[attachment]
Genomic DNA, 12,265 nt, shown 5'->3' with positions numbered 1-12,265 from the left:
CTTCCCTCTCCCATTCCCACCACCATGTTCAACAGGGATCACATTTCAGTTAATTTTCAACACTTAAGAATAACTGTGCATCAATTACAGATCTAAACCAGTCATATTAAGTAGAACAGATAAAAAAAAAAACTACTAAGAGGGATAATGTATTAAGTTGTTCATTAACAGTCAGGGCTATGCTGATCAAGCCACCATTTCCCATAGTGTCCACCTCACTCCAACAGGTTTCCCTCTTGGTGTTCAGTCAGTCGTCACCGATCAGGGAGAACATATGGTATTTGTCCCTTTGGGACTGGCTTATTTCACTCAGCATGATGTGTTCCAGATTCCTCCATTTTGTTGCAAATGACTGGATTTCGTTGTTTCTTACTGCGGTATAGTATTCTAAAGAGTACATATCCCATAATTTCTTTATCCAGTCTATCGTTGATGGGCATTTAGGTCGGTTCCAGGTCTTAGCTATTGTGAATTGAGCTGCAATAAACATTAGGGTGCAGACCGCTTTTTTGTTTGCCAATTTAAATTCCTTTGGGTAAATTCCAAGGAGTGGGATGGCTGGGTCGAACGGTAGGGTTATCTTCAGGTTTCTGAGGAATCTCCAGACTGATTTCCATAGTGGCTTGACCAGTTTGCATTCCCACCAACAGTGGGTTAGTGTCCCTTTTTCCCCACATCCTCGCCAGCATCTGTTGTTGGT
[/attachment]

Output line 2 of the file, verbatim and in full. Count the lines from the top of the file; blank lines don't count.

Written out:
CTTCCCTCTCCCATTCCCACCACCATGTTCAACAGGGATCACATTTCAGTTAATTTTCAACACTTAAGAATAACTGTGCATCAATTACAGATCTAAACCAGTCATATTAAGTAGAACAGATAAAAAAAAAAACTACTAAGAGGGATAATGTATTAAGTTGTTCATTAACAGTCAGGGCTATGCTGATCAAGCCACCATTTCCCATAGTGTCCACCTCACTCCAACAGGTTTCCCTCTTGGTGTTCAGTCAGTCGTCACCGATCAGGGAGAACATATGGTATTTGTCCCTTTGGGACTGGCTTATTTCACTCAGCATGATGTGTTCCAGATTCCTCCATTTTGTTGCAAATGACTGGATTTCGTTGTTTCTTACTGCGGTATAGTATTCTAAAGAGTACATATCCCATAATTTCTTTATCCAGTCTATCGTTGATGGGCATTTAGGTCGGTTCCAGGTCTTAGCTATTGTGAATTGAGCTGCAATAAACATTAGGGTGCAGACCGCTTTTTTGTTTGCCAATTTAAATTCCTTTGGGTAAATTCCAAGGAGTGGGATGGCTGGGTCGAACGGTAGGGTTATCTTCAGGTTTCTGAGGAATCTCCAGACTGATTTCCATAGTGGCTTGACCAGTTTGCATTCCCACCAACAGTGGGTTAGTGTCCCTTTTTCCCCACATCCTCGCCAGCATCTGTTGTTGGT